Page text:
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BUREAUCRACY AND PUBLIC ECONOMICS

The Locke Institute series
The late William A. Niskanen, formerly Chairman, The Cato Institute, US
Bureaucracy and Public Economics brings together in one volume the classic book and related articles which put forward the first formal economic theory of the behaviour of bureaucracies.

William Niskanen Jr. has consistently argued that bureaucrats have personal objectives – that differ from those of both their political supervisors and the general public – which they further by use of their monopoly power. He develops his argument to contend that government budgets have become too large and should be curtailed. All of Professor Niskanen’s major contributions to this field have been brought together in this one volume including his pioneering article on ‘The Peculiar Economics of Bureaucracy’, the full text of the book ‘Bureaucracy and Representative Government’ and his recent reassessment of the larger body of scholarship on the economics of bureaucracy.
Extent: 320 pp
Paperback Price: £31.00 Online: £24.80
Publication Date: 1996
ISBN: 978 1 85898 041 6
Availability: In Stock
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  • Economics and Finance
  • Austrian Economics
  • Public Choice Theory
  • Politics and Public Policy
  • Public Choice
Bureaucracy and Public Economics brings together in one volume the classic book and related articles which put forward the first formal economic theory of the behaviour of bureaucracies.

William Niskanen Jr. has consistently argued that bureaucrats have personal objectives – that differ from those of both their political supervisors and the general public – which they further by use of their monopoly power. He develops his argument to contend that government budgets have become too large and should be curtailed. All of Professor Niskanen’s major contributions to this field have been brought together in this one volume including his pioneering article on ‘The Peculiar Economics of Bureaucracy’, the full text of the book ‘Bureaucracy and Representative Government’ and his recent reassessment of the larger body of scholarship on the economics of bureaucracy.

Scholars, students and teachers of public economics will welcome this volume which, by making some of the key contributions in the field more widely accessible, will provoke discussion, debate and further research.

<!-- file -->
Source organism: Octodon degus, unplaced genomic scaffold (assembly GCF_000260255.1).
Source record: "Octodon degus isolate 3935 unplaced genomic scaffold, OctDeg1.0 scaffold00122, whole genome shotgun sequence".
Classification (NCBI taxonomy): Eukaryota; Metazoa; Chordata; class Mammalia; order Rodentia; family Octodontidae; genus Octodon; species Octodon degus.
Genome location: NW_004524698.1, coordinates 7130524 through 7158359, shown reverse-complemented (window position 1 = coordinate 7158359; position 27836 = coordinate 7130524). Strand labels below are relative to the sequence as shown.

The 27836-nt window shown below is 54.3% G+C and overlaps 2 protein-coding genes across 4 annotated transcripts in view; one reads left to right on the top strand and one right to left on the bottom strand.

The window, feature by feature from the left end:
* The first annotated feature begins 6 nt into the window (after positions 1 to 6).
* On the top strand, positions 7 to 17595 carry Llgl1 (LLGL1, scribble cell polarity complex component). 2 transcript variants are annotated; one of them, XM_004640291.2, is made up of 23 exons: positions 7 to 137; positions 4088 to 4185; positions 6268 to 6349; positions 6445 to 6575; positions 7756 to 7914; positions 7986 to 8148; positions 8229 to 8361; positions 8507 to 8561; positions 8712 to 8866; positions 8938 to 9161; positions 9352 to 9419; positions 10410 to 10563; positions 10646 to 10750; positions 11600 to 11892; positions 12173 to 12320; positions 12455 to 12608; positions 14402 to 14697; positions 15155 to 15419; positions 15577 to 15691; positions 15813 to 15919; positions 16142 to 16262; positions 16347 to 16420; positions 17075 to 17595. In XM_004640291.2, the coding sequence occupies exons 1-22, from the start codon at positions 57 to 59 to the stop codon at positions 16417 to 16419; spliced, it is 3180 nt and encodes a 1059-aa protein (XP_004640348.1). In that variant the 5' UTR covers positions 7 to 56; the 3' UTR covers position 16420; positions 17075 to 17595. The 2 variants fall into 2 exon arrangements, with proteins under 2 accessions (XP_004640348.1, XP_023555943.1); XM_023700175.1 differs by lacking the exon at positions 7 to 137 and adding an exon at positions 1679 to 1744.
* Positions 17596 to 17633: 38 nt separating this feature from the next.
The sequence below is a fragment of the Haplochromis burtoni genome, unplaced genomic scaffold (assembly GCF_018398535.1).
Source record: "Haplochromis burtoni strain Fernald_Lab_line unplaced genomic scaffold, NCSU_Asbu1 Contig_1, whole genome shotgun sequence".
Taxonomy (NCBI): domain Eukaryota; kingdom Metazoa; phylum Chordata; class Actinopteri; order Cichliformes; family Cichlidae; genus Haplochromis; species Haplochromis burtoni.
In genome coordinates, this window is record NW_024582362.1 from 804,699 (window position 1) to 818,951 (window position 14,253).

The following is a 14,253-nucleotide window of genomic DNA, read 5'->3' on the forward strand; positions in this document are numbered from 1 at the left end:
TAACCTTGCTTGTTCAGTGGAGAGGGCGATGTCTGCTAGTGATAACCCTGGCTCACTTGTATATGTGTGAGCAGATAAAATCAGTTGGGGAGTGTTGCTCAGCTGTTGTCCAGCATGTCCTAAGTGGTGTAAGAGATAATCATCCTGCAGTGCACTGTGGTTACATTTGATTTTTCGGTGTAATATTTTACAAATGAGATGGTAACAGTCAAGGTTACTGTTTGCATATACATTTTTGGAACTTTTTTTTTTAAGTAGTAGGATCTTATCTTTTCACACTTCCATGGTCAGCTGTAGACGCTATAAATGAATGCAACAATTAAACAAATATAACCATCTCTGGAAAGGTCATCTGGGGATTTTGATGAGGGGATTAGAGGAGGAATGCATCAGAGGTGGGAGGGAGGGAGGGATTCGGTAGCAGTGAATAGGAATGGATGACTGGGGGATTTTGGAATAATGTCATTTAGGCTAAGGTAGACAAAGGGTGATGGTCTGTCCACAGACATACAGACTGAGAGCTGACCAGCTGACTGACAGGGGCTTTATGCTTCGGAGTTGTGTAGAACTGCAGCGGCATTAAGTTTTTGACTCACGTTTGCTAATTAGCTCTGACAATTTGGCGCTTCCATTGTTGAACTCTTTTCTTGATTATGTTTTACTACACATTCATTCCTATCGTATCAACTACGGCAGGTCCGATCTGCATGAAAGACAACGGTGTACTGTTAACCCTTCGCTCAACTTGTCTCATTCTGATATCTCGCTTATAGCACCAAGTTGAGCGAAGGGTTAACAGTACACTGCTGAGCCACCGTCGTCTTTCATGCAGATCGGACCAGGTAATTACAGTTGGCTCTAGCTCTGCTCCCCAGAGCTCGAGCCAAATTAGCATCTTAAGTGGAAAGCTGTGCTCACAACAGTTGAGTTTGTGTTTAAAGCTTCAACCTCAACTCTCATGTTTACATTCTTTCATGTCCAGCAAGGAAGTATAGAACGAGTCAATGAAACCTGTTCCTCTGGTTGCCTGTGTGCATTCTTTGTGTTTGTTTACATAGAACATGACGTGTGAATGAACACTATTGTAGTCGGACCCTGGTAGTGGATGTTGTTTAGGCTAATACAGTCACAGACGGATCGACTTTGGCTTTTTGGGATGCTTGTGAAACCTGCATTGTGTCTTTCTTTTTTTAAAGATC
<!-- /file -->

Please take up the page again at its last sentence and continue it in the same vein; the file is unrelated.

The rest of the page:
Reviews of the first edition:
‘This book is a lively, well organized, clearly written development of a model of bureaucratic production.’
– Earl A. Thompson, Journal of Economic Literature

‘This useful and thought-provoking volume brings together all of the author’s major contributions to this field.’
– Aslib Book Guide

‘This reprint of Niskanen’s work is very valuable. We may hope that this time round, readers will concentrate less on Niskanen’s catchphrase and more on the analysis which he offers. Perhaps they will then realize that the question of bureaucratic over-supply is both more complex than is often recognized and also less assured.’
– Keith Dowding, The Manchester School

‘Edward Elgar are to be commended for making Niskanen’s important and highly topical contributions more readily available to a new generation of scholars and enabling some less well-stocked libraries to fill an important gap in their collections.’
– Stuart Sayer, The Economic Journal

‘He [the author] is a highly esteemed professional economist. Clearly, he brings to this subject unquestionable competence and deep conviction about the importance of the subject . . . the concluding sections deserve respectful attention by anyone seriously interested in promoting improvement in what has become a major element in the way we live – government.’
– C. Lowell Harriss, Presidential Studies Quarterly

‘This particular book offers a very useful collation of Niskanen’s leading contribution over more than two decades to the development of a formal economic theory of how and why the rational self interest of bureaucrats, often grounded in the interests of the bureau itself, subvert their masters’ intentions and the process of representative government more generally.’
– Steve Molloy, Reviewing Sociology